During the past legislative session, Democratic lawmakers sought to increase the state’s minimum wage.
Today, Nevada Democrats are actively recruiting dozens of unpaid interns.
All political campaigns rely on volunteers. But the unpaid internships offered by the Nevada Democratic Party are much more involved than that.
The job description reveals that interns must work 10 to 15 hours a week for a minimum of 15 weeks. Democrats will allow “interns flexibility and involvement in creating their schedules, but we expect interns to commit to it as they would a work schedule.” Each intern is also expected to attend at least five events that are “often” held outside of regular work hours.
The party seeks up to 13 interns for the spring, summer and fall. Assuming average work weeks of 12 hours, those interns would cost more than $50,000 if they received health insurance and were paid $7.25 an hour, Nevada’s minimum wage. If those interns made $15 an hour, labor costs would rise to more than $100,000. Paying interns means less money for TV ads or paid workers. Reducing advertising could lead to fewer elected Democrats.
Trying to reduce payroll makes sense. But it doesn’t square with testimony Nevada Democratic Party Chairman and Assemblyman William McCurdy II gave a year ago. Last February, McCurdy sponsored a bill to raise Nevada’s wage floor to $15 for workers not offered insurance and $14 an hour for workers with insurance.
“Raising Nevada’s minimum wage is an important step toward bridging the widening gap between income, opportunity and inequality,” McCurdy said. “Local businesses, our state’s economy and, more importantly, everyday Nevadans will benefit from a pay raise. If it is not now, then when will it be? If it is not us, then who will it be?”
Looks as if the chair of the Nevada Democratic Party didn’t realize that “us” includes his own organization.
“Across the nation, we are hearing conversations about raising the minimum wage; workers need a boost,” continued McCurdy. “Help us hold on to the audacity of having hope.”
You know what’s audacious? Trying to mandate Nevada double its minimum wage and then chairing a political group looking for unpaid interns. If you think workers need a boost, try paying the people you hire.
“The benefits of a minimum wage increase are an opportunity to reduce employee turnover, increase worker productivity and offer employees the incentive of feeling wanted and needed,” continued McCurdy. “The benefits can offset some payroll cost increases.”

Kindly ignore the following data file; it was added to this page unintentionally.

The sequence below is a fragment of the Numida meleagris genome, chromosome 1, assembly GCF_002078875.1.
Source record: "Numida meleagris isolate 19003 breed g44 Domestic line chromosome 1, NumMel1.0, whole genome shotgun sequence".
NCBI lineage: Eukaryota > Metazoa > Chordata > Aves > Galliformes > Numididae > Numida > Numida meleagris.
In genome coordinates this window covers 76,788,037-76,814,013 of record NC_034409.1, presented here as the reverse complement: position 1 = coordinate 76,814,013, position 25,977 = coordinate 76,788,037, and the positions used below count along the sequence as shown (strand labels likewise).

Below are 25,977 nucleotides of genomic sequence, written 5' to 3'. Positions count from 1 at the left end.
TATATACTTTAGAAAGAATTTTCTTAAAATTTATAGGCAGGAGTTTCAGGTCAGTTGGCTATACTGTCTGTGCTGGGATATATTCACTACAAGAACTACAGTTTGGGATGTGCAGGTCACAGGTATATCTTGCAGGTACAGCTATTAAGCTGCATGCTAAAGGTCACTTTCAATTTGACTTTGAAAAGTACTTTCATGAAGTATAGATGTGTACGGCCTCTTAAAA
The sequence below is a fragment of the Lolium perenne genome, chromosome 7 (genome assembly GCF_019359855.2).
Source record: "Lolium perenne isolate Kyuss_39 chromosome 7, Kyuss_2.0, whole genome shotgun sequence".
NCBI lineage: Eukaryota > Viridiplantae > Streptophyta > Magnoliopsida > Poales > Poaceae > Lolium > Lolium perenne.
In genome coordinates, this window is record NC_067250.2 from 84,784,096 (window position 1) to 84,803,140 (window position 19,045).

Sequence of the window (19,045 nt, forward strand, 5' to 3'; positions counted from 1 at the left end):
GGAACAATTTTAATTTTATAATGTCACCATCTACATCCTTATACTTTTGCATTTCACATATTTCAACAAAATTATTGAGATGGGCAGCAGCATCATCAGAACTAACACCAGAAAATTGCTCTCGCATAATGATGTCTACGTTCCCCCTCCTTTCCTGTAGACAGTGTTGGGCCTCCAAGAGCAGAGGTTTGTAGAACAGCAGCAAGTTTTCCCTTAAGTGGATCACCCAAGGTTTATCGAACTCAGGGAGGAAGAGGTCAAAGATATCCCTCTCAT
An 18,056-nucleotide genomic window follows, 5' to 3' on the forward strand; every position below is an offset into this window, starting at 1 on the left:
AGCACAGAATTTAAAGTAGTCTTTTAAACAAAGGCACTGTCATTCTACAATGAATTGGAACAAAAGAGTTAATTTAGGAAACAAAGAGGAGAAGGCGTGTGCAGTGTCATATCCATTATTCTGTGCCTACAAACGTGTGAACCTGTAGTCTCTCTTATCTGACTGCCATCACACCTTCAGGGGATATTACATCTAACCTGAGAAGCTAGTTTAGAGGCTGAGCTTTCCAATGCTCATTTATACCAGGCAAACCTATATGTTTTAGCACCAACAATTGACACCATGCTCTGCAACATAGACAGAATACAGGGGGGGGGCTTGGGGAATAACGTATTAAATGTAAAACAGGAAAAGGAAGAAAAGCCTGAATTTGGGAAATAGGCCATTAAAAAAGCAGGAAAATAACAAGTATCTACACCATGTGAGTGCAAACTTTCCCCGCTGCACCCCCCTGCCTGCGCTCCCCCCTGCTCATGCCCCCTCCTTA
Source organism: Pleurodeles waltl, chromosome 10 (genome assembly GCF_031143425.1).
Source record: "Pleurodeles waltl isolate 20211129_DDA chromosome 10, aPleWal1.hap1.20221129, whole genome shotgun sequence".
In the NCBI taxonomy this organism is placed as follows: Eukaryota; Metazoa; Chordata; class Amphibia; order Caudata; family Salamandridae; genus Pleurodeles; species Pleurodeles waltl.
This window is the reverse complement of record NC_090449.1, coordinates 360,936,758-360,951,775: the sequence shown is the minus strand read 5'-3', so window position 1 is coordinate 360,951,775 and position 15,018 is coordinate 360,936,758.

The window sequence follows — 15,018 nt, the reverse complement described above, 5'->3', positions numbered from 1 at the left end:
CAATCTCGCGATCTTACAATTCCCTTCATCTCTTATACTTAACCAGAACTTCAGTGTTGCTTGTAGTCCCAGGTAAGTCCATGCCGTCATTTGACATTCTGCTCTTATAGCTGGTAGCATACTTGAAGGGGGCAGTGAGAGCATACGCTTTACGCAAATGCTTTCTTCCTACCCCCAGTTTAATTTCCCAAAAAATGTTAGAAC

That’s easy to say when you sign the back of the check. Reality looks differently when you’re signing the front of checks. It’s no surprise, then, that the actions of the Democratic Party differ sharply from McCurdy’s rhetoric.
Neither McCurdy nor Nevada Democrats returned a call seeking comment.
McCurdy’s minimum wage bill ended up vetoed. In addition, every legislative Democrat voted for a separate bill to raise the minimum wage to $12 an hour and a constitutional amendment to raise it to $14 an hour. Gov. Brian Sandoval vetoed the former, and the constitutional amendment will come up again in 2019.
If any of those bills had passed, they would have hindered job growth. A study from the University of Washington found that Seattle would have 5,000 more jobs if it hadn’t raised its minimum wage to $10 or $11 an hour, depending on business size.
There is a way to boost the minimum wage without hurting job growth. That’s what happens naturally with a strong economy. Job growth shrinks the labor pool, so companies have to pay more to attract employees. The GOP’s recent tax reform package, which led to numerous companies announcing they were raising their starting pay to $15 an hour, also helped. No Democrat voted for the tax reform bill, however.
Instead, Democrats are looking for people who’ll work for free boosting candidates who will tout the benefits of raising someone else’s minimum wage.
Victor Joecks is a columnist for the Las Vegas Review-Journal.